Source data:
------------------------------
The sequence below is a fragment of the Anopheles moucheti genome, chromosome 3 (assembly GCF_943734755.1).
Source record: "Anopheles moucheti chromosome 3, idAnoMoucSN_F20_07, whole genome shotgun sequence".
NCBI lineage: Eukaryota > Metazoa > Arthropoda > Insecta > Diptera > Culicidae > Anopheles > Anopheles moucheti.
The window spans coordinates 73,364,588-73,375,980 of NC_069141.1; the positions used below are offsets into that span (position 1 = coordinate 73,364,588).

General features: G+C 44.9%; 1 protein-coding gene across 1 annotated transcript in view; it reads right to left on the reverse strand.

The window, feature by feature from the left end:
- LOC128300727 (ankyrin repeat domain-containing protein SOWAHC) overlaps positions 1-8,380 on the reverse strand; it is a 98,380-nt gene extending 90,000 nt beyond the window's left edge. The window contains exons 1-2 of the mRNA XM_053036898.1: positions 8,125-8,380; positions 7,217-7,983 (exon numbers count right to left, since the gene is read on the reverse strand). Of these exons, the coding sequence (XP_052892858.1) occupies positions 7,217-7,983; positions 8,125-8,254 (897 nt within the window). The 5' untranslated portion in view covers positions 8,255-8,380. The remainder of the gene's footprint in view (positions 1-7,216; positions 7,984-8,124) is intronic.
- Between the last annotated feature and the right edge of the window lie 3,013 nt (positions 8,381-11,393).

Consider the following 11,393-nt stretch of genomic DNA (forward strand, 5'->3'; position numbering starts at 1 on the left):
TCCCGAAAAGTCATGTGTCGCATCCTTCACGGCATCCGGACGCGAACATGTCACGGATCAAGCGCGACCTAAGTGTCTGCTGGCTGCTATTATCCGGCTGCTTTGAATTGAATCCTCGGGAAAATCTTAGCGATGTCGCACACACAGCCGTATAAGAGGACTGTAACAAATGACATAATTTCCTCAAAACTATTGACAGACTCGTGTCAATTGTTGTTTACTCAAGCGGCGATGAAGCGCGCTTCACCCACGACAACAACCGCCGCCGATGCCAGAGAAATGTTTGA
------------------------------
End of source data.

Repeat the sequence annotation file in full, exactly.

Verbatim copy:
The sequence below is a fragment of the Anopheles moucheti genome, chromosome 3 (assembly GCF_943734755.1).
Source record: "Anopheles moucheti chromosome 3, idAnoMoucSN_F20_07, whole genome shotgun sequence".
NCBI lineage: Eukaryota > Metazoa > Arthropoda > Insecta > Diptera > Culicidae > Anopheles > Anopheles moucheti.
The window spans coordinates 73,364,588-73,375,980 of NC_069141.1; the positions used below are offsets into that span (position 1 = coordinate 73,364,588).

General features: G+C 44.9%; 1 protein-coding gene across 1 annotated transcript in view; it reads right to left on the reverse strand.

The window, feature by feature from the left end:
- LOC128300727 (ankyrin repeat domain-containing protein SOWAHC) overlaps positions 1-8,380 on the reverse strand; it is a 98,380-nt gene extending 90,000 nt beyond the window's left edge. The window contains exons 1-2 of the mRNA XM_053036898.1: positions 8,125-8,380; positions 7,217-7,983 (exon numbers count right to left, since the gene is read on the reverse strand). Of these exons, the coding sequence (XP_052892858.1) occupies positions 7,217-7,983; positions 8,125-8,254 (897 nt within the window). The 5' untranslated portion in view covers positions 8,255-8,380. The remainder of the gene's footprint in view (positions 1-7,216; positions 7,984-8,124) is intronic.
- Between the last annotated feature and the right edge of the window lie 3,013 nt (positions 8,381-11,393).

Consider the following 11,393-nt stretch of genomic DNA (forward strand, 5'->3'; position numbering starts at 1 on the left):
TCCCGAAAAGTCATGTGTCGCATCCTTCACGGCATCCGGACGCGAACATGTCACGGATCAAGCGCGACCTAAGTGTCTGCTGGCTGCTATTATCCGGCTGCTTTGAATTGAATCCTCGGGAAAATCTTAGCGATGTCGCACACACAGCCGTATAAGAGGACTGTAACAAATGACATAATTTCCTCAAAACTATTGACAGACTCGTGTCAATTGTTGTTTACTCAAGCGGCGATGAAGCGCGCTTCACCCACGACAACAACCGCCGCCGATGCCAGAGAAATGTTTGA